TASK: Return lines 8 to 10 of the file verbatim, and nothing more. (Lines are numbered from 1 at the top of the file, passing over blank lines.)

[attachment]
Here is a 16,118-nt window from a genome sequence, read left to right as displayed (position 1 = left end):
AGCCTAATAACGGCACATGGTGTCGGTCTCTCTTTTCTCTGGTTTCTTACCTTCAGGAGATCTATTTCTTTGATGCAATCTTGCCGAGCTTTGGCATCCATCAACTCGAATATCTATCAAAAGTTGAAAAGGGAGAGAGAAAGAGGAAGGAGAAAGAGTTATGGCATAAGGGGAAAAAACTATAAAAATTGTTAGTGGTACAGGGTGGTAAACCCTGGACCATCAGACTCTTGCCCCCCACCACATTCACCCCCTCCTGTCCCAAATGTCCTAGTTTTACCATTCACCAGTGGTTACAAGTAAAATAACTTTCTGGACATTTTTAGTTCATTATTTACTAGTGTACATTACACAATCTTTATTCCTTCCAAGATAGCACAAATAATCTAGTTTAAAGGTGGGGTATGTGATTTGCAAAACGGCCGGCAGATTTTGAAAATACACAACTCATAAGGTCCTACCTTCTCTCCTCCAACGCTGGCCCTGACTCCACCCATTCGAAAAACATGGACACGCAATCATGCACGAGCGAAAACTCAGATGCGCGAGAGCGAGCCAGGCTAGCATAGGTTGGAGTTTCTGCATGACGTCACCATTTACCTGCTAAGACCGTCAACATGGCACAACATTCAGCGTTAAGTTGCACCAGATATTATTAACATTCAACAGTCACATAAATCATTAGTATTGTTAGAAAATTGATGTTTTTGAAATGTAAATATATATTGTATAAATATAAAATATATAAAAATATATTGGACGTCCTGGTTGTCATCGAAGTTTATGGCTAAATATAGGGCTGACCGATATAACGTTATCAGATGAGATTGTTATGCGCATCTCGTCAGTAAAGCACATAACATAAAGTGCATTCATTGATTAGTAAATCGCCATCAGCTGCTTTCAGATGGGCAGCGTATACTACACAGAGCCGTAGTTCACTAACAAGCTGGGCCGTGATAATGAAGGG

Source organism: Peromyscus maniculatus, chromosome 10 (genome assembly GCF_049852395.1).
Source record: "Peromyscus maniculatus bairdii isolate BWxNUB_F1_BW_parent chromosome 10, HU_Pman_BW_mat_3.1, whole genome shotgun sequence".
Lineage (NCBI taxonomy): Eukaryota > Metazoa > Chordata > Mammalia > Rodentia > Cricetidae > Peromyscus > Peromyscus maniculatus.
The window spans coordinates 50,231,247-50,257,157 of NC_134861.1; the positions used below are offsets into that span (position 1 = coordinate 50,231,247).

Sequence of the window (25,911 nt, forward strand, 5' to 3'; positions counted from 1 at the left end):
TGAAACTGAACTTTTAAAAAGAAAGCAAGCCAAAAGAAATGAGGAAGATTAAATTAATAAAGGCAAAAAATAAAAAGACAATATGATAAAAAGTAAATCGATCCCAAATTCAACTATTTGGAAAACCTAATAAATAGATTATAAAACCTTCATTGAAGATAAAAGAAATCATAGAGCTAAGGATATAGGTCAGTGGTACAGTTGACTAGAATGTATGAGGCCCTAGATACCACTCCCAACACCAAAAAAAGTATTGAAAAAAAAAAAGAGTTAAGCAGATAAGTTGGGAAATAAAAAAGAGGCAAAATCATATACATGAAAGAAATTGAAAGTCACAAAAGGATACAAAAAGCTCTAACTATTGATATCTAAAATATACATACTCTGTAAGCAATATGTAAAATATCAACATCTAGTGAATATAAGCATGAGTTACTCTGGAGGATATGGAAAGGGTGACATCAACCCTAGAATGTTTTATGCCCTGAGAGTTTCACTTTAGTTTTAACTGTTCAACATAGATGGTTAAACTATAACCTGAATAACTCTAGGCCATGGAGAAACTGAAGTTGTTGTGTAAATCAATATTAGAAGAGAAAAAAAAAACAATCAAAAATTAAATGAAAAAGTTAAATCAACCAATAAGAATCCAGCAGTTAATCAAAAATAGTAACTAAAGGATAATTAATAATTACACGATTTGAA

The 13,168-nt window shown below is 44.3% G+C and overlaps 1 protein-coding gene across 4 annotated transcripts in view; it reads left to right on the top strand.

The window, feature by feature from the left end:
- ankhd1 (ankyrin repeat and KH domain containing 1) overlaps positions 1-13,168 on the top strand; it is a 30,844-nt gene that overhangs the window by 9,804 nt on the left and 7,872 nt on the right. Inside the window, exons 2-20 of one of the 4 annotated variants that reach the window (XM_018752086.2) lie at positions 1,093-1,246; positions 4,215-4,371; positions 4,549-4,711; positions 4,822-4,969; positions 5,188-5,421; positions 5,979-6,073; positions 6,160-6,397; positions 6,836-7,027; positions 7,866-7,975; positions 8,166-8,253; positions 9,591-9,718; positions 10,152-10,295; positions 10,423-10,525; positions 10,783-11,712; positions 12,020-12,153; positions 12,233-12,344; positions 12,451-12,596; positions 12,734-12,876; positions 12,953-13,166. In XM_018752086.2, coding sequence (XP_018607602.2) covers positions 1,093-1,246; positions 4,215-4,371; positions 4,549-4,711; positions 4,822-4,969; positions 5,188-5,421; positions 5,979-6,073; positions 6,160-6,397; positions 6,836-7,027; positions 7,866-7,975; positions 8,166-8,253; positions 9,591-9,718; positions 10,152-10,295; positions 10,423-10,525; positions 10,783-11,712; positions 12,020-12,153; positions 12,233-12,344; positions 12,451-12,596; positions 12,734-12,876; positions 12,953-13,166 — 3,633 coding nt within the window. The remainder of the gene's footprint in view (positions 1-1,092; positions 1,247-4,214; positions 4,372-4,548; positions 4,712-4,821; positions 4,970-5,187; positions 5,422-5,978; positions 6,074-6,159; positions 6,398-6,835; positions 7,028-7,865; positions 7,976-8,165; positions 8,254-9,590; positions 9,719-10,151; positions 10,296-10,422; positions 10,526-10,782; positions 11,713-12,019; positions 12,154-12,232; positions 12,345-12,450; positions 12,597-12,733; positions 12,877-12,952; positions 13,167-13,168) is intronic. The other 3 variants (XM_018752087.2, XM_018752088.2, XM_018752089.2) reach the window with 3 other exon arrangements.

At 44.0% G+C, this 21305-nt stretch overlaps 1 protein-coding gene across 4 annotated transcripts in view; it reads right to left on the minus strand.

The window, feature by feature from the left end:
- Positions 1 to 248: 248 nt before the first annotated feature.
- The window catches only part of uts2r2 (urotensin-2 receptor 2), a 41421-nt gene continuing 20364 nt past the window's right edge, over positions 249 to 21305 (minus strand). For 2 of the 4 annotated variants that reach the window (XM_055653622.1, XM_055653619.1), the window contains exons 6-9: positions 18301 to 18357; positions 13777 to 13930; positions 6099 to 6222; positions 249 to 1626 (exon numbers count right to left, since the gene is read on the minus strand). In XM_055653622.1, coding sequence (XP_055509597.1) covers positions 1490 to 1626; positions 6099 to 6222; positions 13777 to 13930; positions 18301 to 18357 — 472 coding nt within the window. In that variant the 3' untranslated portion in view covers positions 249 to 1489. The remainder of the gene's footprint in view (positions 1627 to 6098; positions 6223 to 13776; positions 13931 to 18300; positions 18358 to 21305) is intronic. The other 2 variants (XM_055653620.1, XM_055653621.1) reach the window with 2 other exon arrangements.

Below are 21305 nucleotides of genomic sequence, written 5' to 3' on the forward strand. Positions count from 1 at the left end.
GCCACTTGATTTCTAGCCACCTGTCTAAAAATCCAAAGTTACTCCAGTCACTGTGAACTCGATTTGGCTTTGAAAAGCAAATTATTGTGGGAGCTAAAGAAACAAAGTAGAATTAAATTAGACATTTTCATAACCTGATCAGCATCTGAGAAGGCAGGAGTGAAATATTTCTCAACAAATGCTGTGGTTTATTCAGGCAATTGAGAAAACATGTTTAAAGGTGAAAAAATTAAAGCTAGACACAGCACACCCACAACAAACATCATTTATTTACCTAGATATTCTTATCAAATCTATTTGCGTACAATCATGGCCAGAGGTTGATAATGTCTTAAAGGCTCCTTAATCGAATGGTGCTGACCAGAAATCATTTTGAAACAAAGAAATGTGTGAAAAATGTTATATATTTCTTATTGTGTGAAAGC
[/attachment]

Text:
TGAAACTGAACTTTTAAAAAGAAAGCAAGCCAAAAGAAATGAGGAAGATTAAATTAATAAAGGCAAAAAATAAAAAGACAATATGATAAAAAGTAAATCGATCCCAAATTCAACTATTTGGAAAACCTAATAAATAGATTATAAAACCTTCATTGAAGATAAAAGAAATCATAGAGCTAAGGATATAGGTCAGTGGTACAGTTGACTAGAATGTATGAGGCCCTAGATACCACTCCCAACACCAAAAAAAGTATTGAAAAAAAAAAAGAGTTAAGCAGATAAGTTGGGAAATAAAAAAGAGGCAAAATCATATACATGAAAGAAATTGAAAGTCACAAAAGGATACAAAAAGCTCTAACTATTGATATCTAAAATATACATACTCTGTAAGCAATATGTAAAATATCAACATCTAGTGAATATAAGCATGAGTTACTCTGGAGGATATGGAAAGGGTGACATCAACCCTAGAATGTTTTATGCCCTGAGAGTTTCACTTTAGTTTTAACTGTTCAACATAGATGGTTAAACTATAACCTGAATAACTCTAGGCCATGGAGAAACTGAAGTTGTTGTGTAAATCAATATTAGAAGAGAAAAAAAAAACAATCAAAAATTAAATGAAAAAGTTAAATCAACCAATAAGAATCCAGCAGTTAATCAAAAATAGTAACTAAAGGATAATTAATAATTACACGATTTGAA

The 13,168-nt window shown below is 44.3% G+C and overlaps 1 protein-coding gene across 4 annotated transcripts in view; it reads left to right on the top strand.

The window, feature by feature from the left end: